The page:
In October 2009, Berry combined with "the Berea-based Kentucky Environmental Foundation (KEF), along with several other non-profit organizations and rural electric co-op members" to petition against and protest the construction of a coal-burning power plant in Clark County, Kentucky. [28] On February 28, 2011, the Kentucky Public Service Commission approved the cancellation of this power plant. [29]

On December 20, 2009, due to the University of Kentucky's close association with coal interests in the state, Berry removed his papers from the university. He explained to the Lexington Herald-Leader , "I don't think the University of Kentucky can be so ostentatiously friendly to the coal industry … and still be a friend to me and the interests for which I have stood for the last 45 years. … If they love the coal industry that much, I have to cancel my friendship." [30] In August 2012, the papers were donated to The Kentucky Historical Society in Frankfort, KY. [31]

On September 28, 2010, Berry participated in a rally in Louisville during an EPA hearing on how to manage coal ash. Berry said, "The EPA knows that coal ash is poison. We ask it only to believe in its own findings on this issue, and do its duty." [32]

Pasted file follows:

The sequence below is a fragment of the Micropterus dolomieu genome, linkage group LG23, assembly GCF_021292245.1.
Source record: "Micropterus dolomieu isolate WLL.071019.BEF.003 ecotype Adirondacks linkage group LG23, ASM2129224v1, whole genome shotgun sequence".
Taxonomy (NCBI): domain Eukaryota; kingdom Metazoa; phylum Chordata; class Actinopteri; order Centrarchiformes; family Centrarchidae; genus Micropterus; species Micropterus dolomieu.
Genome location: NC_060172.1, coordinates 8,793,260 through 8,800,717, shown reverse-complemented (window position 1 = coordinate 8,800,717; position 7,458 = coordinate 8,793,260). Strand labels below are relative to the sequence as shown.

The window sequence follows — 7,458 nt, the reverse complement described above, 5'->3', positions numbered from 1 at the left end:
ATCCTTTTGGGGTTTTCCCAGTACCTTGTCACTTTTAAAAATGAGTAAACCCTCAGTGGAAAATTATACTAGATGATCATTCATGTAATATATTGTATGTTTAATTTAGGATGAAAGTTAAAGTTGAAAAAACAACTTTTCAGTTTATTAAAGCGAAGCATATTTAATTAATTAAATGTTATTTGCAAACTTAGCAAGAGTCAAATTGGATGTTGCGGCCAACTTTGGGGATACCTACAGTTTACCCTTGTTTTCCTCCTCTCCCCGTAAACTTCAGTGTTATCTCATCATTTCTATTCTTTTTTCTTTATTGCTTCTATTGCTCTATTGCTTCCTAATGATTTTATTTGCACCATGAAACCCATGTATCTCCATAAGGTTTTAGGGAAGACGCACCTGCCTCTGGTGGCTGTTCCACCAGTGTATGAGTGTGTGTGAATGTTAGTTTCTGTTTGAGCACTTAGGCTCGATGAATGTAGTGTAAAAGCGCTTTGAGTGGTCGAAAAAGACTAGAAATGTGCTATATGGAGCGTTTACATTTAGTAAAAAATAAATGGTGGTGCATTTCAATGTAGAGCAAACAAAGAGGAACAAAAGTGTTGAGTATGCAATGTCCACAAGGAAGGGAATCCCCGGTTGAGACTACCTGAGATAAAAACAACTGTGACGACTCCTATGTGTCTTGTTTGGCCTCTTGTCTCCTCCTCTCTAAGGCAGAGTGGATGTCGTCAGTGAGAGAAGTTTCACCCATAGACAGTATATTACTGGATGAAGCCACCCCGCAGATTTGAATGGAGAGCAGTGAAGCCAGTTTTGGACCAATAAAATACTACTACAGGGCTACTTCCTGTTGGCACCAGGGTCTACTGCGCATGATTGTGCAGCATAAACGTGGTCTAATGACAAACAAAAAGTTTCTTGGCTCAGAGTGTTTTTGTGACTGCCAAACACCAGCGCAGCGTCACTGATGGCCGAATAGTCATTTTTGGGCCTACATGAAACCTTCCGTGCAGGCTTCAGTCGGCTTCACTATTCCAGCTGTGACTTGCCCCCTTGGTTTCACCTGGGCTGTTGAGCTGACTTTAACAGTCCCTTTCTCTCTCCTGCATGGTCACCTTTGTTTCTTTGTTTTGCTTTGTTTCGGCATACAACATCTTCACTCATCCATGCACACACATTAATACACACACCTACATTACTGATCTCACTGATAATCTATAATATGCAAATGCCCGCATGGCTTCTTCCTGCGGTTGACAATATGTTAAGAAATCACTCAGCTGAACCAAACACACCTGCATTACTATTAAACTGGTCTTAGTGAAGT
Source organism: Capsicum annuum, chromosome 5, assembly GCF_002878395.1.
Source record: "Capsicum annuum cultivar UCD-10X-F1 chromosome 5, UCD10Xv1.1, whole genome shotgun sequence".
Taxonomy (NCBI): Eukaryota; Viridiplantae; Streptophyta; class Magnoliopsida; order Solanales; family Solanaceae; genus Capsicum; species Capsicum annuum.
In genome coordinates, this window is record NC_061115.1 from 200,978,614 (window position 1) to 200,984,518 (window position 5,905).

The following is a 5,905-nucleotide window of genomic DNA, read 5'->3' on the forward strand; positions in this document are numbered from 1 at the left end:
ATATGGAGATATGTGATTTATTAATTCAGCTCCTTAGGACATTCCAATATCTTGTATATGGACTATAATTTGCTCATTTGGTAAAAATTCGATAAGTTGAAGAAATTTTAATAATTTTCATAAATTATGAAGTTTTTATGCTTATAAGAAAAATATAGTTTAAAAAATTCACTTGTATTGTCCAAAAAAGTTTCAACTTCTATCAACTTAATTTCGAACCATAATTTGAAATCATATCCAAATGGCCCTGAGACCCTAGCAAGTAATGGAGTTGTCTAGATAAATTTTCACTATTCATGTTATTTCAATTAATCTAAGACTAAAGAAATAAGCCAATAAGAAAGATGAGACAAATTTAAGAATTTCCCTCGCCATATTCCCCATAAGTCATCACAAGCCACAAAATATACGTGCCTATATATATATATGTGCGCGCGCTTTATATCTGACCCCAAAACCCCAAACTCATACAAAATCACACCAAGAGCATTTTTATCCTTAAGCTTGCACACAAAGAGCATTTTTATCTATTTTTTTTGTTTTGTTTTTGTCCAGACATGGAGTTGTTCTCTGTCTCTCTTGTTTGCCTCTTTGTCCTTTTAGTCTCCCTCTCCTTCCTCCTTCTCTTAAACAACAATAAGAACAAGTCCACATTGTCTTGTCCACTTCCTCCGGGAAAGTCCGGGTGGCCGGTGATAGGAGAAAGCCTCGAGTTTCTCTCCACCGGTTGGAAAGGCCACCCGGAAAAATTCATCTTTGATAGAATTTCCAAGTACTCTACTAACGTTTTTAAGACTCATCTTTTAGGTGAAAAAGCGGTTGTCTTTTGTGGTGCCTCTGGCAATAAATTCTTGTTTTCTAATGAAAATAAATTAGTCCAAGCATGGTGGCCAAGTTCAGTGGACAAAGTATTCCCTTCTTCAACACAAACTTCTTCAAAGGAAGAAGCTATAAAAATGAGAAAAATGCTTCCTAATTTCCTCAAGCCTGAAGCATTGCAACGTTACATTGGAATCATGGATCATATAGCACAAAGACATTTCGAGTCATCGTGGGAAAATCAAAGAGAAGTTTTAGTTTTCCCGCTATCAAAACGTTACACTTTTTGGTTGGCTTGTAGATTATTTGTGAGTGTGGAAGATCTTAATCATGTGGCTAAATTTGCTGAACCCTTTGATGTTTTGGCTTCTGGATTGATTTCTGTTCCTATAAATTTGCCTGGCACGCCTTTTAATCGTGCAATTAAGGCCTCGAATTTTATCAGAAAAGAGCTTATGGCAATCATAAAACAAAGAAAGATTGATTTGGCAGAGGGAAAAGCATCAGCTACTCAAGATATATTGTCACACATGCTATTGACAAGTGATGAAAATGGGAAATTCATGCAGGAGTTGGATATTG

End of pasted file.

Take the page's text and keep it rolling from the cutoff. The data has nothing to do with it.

Berry, with 14 other protesters, spent the weekend of February 12, 2011 locked in the Kentucky governor's office to demand an end to mountaintop removal coal mining. He was part of the environmental group Kentuckians for the Commonwealth that began their sit-in on Friday and left at midday Monday to join about 1,000 others in a mass outdoor rally. [33] [34]

In 2011, The Berry Center was established at New Castle, Kentucky, "for the purpose of bringing focus, knowledge and cohesiveness to the work of changing our ruinous industrial agriculture system into a system and culture that uses nature as the standard, accepts no permanent damage to the ecosphere, and takes into consideration human health in local communities." [35]